Yvon Chouinard: “Let My People Go Surfing”

He was defined as one of the US’ best entrepreneurs. He embodies the idea of the American self-made man, but with a distinctive trait: his clothing brand was the first to make environmental sustainability its core ideal.

“I’ve been a businessman for almost 50 years. It’s as difficult for me to say those words as it is for someone to admit being an alcoholic or a lawyer”. This is the very beginning of Yvon Chouinard’s biography, founder of the outdoor apparel brand Patagonia. The occasion to meet him was the launch of his book “Let My People Go Surfing”. Born in Maine, he grew up in California, Yvon Chouinard is a surfer, climber, skier and fisherman. At the age of 71, he still rides waves and goes climbing.


What led you to make of Patagonia a sustainable brand?

Initially, I started producing climbing equipment, but it didn’t return much. I thus decided to move to clothes just for economic reasons. I produced clothing like everyone else, without thinking of what I was doing. I used to buy materials, make clothes and sell them. But I didn’t know the life behind a garment. When I discovered how cotton is cultivated, the large amount of pesticides used every day, the desertification of plantations, with no birds or animals, then I realised I didn’t want to take part in that business, and I decided to move to organic cotton cultivation. Since then, we have committed to improving all working processes, engaging other companies to do so too.


Was it difficult to achieve such a result?

We’ve faced difficult choices. When I decided to move to organic cotton, that kind of cultivation barely existed. People tried going organic, but then gave up, seeing the huge difficulties and high costs. We thus had to convince farmers and operators to change their way of cultivating. It wasn’t easy, but in 18 months we reached our objective. Also because I told the company we would either pass to organic cotton or we wouldn’t produce clothes anymore.



Organic cotton, recycled-plastic sweaters and the collaboration with the business association One Percent For The Planet. This is the portrait of a man who has been an innovator in his way of doing business. One of the projects he defined as “exciting” is the Common Threads Recycling Program: the company will gather polyester cast-off clothes from costumers to recycle them into new fibres.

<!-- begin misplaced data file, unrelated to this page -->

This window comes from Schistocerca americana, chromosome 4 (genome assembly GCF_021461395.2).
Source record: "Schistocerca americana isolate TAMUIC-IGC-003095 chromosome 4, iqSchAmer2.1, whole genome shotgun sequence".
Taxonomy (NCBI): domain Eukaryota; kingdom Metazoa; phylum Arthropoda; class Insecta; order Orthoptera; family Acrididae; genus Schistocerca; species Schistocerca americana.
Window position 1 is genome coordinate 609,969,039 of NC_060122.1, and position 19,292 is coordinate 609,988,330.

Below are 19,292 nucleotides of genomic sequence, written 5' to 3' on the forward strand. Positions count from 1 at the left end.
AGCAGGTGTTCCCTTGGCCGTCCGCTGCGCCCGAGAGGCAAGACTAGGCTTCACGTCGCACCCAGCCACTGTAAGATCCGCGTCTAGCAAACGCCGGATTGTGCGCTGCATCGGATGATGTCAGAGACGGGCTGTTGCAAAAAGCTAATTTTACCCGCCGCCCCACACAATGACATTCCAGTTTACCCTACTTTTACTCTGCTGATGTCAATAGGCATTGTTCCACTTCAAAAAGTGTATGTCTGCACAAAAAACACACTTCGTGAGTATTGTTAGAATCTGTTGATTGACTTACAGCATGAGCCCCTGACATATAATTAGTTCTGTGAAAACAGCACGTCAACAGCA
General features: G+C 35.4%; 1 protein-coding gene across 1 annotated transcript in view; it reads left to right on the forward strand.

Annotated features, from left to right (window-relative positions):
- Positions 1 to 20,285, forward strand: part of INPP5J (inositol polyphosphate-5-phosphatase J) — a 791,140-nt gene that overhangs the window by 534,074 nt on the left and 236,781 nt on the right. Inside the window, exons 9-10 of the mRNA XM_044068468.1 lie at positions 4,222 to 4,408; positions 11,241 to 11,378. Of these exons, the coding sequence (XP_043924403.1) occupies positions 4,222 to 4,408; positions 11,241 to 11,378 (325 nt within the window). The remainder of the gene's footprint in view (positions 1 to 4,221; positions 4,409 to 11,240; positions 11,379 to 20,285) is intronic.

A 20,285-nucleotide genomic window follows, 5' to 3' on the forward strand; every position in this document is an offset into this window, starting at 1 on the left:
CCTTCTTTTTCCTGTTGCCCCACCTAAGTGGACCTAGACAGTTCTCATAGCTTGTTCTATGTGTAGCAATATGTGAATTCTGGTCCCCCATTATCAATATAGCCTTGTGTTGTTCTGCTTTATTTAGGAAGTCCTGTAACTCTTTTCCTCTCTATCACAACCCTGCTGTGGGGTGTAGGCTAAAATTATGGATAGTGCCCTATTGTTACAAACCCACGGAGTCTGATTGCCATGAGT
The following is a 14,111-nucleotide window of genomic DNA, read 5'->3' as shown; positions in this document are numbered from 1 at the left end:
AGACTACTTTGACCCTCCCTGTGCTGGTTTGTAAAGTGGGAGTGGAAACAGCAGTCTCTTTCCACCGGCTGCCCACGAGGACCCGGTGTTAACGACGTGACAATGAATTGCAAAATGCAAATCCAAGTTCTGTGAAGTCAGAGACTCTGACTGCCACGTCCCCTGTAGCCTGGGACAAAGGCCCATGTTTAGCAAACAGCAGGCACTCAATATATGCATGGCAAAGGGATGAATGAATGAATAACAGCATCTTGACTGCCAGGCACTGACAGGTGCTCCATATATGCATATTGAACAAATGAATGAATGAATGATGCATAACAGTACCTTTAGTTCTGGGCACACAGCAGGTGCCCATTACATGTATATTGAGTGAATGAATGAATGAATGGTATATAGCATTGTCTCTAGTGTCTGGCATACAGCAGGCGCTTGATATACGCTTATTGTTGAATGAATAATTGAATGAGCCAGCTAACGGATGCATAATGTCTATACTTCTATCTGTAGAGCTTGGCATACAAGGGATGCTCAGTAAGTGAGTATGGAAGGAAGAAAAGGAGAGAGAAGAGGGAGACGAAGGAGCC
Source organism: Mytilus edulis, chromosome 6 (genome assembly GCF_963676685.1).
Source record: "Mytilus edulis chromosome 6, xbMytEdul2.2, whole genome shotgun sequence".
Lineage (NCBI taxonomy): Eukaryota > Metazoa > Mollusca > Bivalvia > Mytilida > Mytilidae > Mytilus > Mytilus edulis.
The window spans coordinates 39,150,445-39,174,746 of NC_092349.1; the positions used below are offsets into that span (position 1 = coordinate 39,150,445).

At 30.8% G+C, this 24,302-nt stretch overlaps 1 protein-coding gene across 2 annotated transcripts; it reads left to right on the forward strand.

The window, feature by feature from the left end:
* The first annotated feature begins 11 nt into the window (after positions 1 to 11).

His entire lifestyle is based on attention to the environment and its impact. From the first climbing chocks in the 1970s, which didn’t impact the rock, to the house he lives in.


Is it true that your house is made with recycled materials?

Yes, it is. I’ve used discarded rock coming from streets. After the latest earthquake in Los Angeles, I bought the material for 2 dollars per tonne. The wood is also recycled, and the shingles come from an old house. Everything is recycled, except the hydraulic system and the toilet (he laughs!). And the house is so efficient that I barely need to heat or cool it.


After the economic crisis, many consumers have become more careful about what they purchase, from the quality to the supply chain behind the product, whether it be food or apparel. The confirmation comes from Mr Patagonia’s words.



Something is changing, even with the economic crisis?

I love the economic crisis. We’re increasing our sales: we grew by 10 percent last year. And this is happening because clients are more attentive to what they purchase. They no longer follow trends. They’re maybe more willing to spend more for a quality, long-lasting product. And the economic crisis has killed competition. We’re part of the generation X  and we probably won’t do much to prevent climate change or to change our lifestyle. But the next generation, the “Why” generation, composed of young people that now are 15-24 years old, is serious: they don’t watch TV, they don’t believe in ads, they exchange ideas on what products to buy or not to buy, they want a simple life and want to save the planet. This generation is growing up, and businesses have to adapt to this change in mentality.


What is your idea of happiness?

I believe happiness is attained through simplicity. Simplifying our lives is not easy, but it is a process, and it’s crucial to try.

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